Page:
The Air Force faces a daunting sustainment challenge with its legacy fighters. At a time when national strategy has changed and budgets are imploding, USAF must find a way to stretch the useful service lives of its older fighters, yet not invest too much in them because of their growing obsolescence against modern threats.
Despite fresh amputations of the Air Force fleet being debated in the Fiscal 2013 budget, the cornerstone of the combat air forces modernization plan remains largely untouched: the eventual purchase of 1,763 F-35A strike fighters. Delays in F-35 production due to test and development issues, however, are pushing the Air Force and Congress to consider the effect on the rest of the tactical fleet.
Amn. Basic Jonathan Sanchez (with laptop) coordinates with Amn. Dalvin Troublefield as they work on an F-15 at Sheppard AFB, Tex. (USAF photo by Frank Carter)
While waiting for the F-35, the Navy and Air Force must still meet combatant commander needs for adequate numbers of strike fighters, a situation that compels service life extensions and upgrades on existing aircraft. Three of the Air Force’s four legacy fighter types will soon undergo structural durability testing, an intensive multiyear regime during which select F-16s, F-15Cs, and F-15Es will undergo what Air Combat Command’s Deputy Chief of Combat Aircraft Requirements Wayne C. Fisher calls a “shake and stretch” process. The testing involves stripping down a representative aircraft and putting it on an elaborate hydraulic rig that will bend, pull, and compress various parts of the airframes to simulate years of operations under various flight regimes. Sensors collect data on how the airframe bears up, which Air Force Materiel Command engineers will evaluate as the test progresses.
The structural testing should establish just how much life ACC can extract from these fighters in the coming years. The majority of the legacy combat fleet is approaching the original factory-warranteed number of flight hours, and the stress testing will be key to sorting out an efficient service life extension program, or SLEP, for them.
“If we have to fly our aircraft much longer, given their current age, we have to make sure they are structurally [sound],” said Fisher. While many of these platforms are creeping closer to the end of their originally projected life cycles (ranging from 8,000 flight hours to 10,000 hours), the planners expect them to “last as long as we need them into the future.”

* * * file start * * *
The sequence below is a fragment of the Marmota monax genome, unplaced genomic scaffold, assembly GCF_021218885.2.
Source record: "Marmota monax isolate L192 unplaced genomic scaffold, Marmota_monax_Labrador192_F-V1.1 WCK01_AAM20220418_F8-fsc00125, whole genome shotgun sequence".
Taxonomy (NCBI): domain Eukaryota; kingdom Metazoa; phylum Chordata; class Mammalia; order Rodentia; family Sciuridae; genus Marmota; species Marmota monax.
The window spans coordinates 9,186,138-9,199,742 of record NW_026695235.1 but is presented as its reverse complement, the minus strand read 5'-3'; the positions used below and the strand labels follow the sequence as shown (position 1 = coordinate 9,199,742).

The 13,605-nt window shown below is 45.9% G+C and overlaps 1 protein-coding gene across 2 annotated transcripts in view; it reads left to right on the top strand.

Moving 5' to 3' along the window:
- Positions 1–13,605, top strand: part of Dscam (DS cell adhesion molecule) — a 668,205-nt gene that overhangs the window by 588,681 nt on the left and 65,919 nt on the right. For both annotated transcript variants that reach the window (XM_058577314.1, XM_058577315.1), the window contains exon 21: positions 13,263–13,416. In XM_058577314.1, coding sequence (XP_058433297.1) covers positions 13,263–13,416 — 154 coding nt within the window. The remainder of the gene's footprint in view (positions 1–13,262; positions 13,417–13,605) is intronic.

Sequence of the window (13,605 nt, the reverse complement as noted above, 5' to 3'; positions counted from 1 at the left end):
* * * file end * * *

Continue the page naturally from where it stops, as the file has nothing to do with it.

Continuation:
The stress testing isn’t meant to uncover defects or flaws, but rather to certify engineering assumptions in order to keep some aircraft in service anywhere from 12,000 to 16,000 flight hours. Age Is Just a Number
“The expectation is … these aircraft are going to prove to have a service life that goes much beyond what they were initially intended to fly,” Fisher said.
The number of flight hours legacy aircraft have racked up varies significantly. According to ACC figures:
The oldest A-10 has around 9,000 equivalent flight hours, while the median aircraft in the fleet has flown just 7,000 hours.
For the F-15C fleet, the highest flight hour mark goes up to around 13,000 hours, while the median is 8,400.
SSgt. Douglas Brown checks the alignment of an F-16 trainer aircraft’s M61A1 Vulcan cannon through a boresight telescope at Misawa AB, Japan. (USAF photo by A1C Kia Atkins)
The “new” F-15E Strike Eagles, by comparison, have flown quite a bit in the last decade, with the highest-use aircraft in the fleet at 15,000 hours. The median is 9,000.
The so-called “pre-Block” F-16s—the Block 25s, 30s, and 32s—largely in the Air National Guard, have accumulated a median of 7,000 flight hours—not too far short of the highest-time aircraft, at 8,500.
USAF will have to track closely many factors as it tries to get more life out of its older combat fleet. The type of flying an aircraft does matters more than simply the number of hours it has accumulated, Fisher said. Some aircraft will fly 1,000 hours, but this may only equate to about 800 hours worth of stress on the aircraft. Causes can range from frequent deployments to structural wear—and this will be considered when the Air Force proceeds with its planned pre-SLEP stress testing.
The “F-16 SLEP is being designed right now,” Fisher said, and the results of the analysis and reporting from the stress testing at Ogden Air Logistics Complex at Hill AFB, Utah, will influence just what will be done to the Block 40 through Block 52 aircraft to safely extend their service lives. Stress testing will wrap up by Fiscal 2014 or 2015, he said. The first contract for SLEP kits is tentatively planned for early 2016, with follow-on kits in early 2017, and will comprise a depot-level upgrade. The first SLEP F-16s will join the fleet in 2017, with Combat Avionics Programmed Extension Suite (CAPES) aircraft coming the year after. While the engineering assumptions need to be validated for much of these older aircraft, Fisher maintains optimism—but notes that when it comes to sustaining aircraft, everything has a price.
“We have expectations, as old as they are, we will be able to keep our airplanes structurally sound far into the future, as long as we need them,” he said. “It’s not at no cost, but we can do it.”